SPL function of speed or acceleration
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 26th May 2004, 01:50 PM #1 gary f   diyAudio Member     Join Date: Aug 2003 Location: Quebec city SPL function of speed or acceleration Hello Mathematicians out there. Is Sound Pressure Level generated by a transducer proportional to speed of the cone or acceleration of the cone. F
 26th May 2004, 02:38 PM #2 DanWiggins   diyAudio Member   Join Date: Aug 2002 Location: Seattle or Shanghai Acceleration of the cone. This is why the velocity doubles as you drop an octave, and the displacement quadruples as you drop an octave (assuming the SPL level stays the same). Dan Wiggins Adire Audio
gary f
diyAudio Member

Join Date: Aug 2003
Location: Quebec city
Thanks Dan,

I wonder, I saw the parthenon driver used as a dipole driver. How come the front pressure wave and rear pressure wave don't cancel each other?

F
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 26th May 2004, 06:19 PM #4 454Casull   diyAudio Member   Join Date: Jan 2004 Location: Toronto, ON, Canada They do if the Parthenon isn't put into an enclosure.
Svante
diyAudio Member

Join Date: Feb 2004
Location: Stockholm
Re: SPL function of speed or acceleration

Quote:
 Originally posted by gary f Hello Mathematicians out there. Is Sound Pressure Level generated by a transducer proportional to speed of the cone or acceleration of the cone. F

If mounted in a box it is proportional to the acceleration.

The pressure from a point source is:

p=(U*rho0*w)/(4*pi*r)

where U is the volume flow (m3/s), rho0 is the density of air (=1.2 m3/s), w is the angular frequency (rad/s), r is the distance. Free field conditions are assumed. For low frequencies, a loudspeaker can be approcimated by a point source, and volume flow U is:

U=Sd*v

where Sd is the equivalent piston area of the speaker, and v is the velocity of the cone.

So p is oproportional to w*v which in turn is equal to the acceleration (with a 90 degree phase shift).
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DanWiggins
diyAudio Member

Join Date: Aug 2002
Location: Seattle or Shanghai
Quote:
 Originally posted by gary f Thanks Dan, I wonder, I saw the parthenon driver used as a dipole driver. How come the front pressure wave and rear pressure wave don't cancel each other? F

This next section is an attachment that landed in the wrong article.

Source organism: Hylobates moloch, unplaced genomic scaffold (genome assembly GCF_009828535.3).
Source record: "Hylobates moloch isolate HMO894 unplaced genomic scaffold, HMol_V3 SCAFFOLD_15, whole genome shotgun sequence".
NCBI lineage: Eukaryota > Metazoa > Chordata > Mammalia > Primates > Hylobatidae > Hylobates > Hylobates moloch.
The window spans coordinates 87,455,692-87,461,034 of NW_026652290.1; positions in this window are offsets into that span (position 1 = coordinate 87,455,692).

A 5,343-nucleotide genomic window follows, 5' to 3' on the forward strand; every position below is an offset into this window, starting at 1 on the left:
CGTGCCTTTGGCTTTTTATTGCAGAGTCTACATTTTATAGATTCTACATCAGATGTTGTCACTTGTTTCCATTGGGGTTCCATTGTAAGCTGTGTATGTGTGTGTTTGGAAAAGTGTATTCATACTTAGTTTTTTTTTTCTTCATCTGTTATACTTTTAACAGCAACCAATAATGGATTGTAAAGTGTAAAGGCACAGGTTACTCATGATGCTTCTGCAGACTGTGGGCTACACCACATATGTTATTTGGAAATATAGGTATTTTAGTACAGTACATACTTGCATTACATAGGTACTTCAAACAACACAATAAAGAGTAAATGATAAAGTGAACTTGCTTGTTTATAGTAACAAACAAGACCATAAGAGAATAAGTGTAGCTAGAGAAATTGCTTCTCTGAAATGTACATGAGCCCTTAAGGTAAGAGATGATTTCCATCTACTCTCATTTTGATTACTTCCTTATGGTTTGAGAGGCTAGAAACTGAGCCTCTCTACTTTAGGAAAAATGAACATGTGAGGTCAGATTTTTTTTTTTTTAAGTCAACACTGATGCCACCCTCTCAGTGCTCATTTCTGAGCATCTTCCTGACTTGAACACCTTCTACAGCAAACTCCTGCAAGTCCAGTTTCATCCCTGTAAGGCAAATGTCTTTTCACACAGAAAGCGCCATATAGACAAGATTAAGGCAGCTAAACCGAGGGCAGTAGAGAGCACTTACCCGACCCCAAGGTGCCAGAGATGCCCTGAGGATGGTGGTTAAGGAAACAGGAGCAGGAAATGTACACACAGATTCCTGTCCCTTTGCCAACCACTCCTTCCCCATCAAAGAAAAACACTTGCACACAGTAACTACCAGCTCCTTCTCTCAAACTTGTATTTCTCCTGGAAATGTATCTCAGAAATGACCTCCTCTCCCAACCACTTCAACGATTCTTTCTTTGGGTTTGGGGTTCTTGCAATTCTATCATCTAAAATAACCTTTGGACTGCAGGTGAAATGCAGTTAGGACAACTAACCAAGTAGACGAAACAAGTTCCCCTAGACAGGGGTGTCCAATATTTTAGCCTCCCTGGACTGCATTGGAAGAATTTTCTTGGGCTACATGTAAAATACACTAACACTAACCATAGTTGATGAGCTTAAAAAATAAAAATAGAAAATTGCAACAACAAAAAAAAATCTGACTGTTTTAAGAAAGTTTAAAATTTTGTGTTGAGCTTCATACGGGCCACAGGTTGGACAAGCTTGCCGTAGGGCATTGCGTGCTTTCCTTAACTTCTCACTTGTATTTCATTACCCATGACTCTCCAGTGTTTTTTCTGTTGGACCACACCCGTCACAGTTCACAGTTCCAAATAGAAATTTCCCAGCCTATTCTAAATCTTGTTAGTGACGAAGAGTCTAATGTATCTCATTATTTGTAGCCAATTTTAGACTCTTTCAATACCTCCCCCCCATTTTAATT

They do cancel, as a dipole speaker should. With a baffle width of 24", it will start cancellation around 280 Hz, and roll off at 6 dB/octave below that. Of course, with so much displacement to start with, you can still do 110+ dB @ 20 Hz...

The concept was not only to make the wildest looking driver you've ever seen, but one with so much potential output that it's kind of a "so what" in terms of loss. There's so much to start with, you don't NEED a box.

Dan Wiggins

 26th May 2004, 09:32 PM #7 JMB   diyAudio Member   Join Date: Apr 2004 Location: Texas Based on your equations, it appears, then, that a more efficient or louder speaker of equal Sd would have a better transient response. Is this correct?
 27th May 2004, 03:32 AM #8 bhg41088   diyAudio Member   Join Date: Feb 2004 is there a video of that thing going at it? __________________ -
roddyama
diyAudio Moderator Emeritus

Join Date: Jan 2002
Location: Michigan
Re: SPL function of speed or acceleration

Quote:
 Originally posted by gary f Hello Mathematicians out there. Is Sound Pressure Level generated by a transducer proportional to speed of the cone or acceleration of the cone. F
OK, here we go.

Sound pressure is proportional to the cone velocity.

Two examples, one real and one conceptual.

1.) A jet plane has broken the sound barrier and is now traveling at a constant speed of mach 1.X. The "sonic boom" is a sonic pressure wave created by the plane traveling at a contasnt velocity. The planes acceleration is zero.

2.) A speaker cone is driven by a triangle wave signal and the cone follows the signal perfectly. The cone moves at a constant velocity and changes direction instantaneously at the ends of its travel. Sound pressure will be generated by the movement of the cone and the SPL will be proportional to the cones velocity. If the SPL were proportional to the acceleration, the SPL would be infinite.
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sreten
R.I.P.

Join Date: Nov 2003
Location: Brighton UK
Quote:
 Originally posted by JMB Based on your equations, it appears, then, that a more efficient or louder speaker of equal Sd would have a better transient response. Is this correct?
A very fallacious assumption.

A bit like amplifier slew rate requirements - which is faster :

a) a 10W 10V/us amplifier or
b) a 100W 20V/us amplifier ?

some would say b) by definition, but IMO its a).

sreten.

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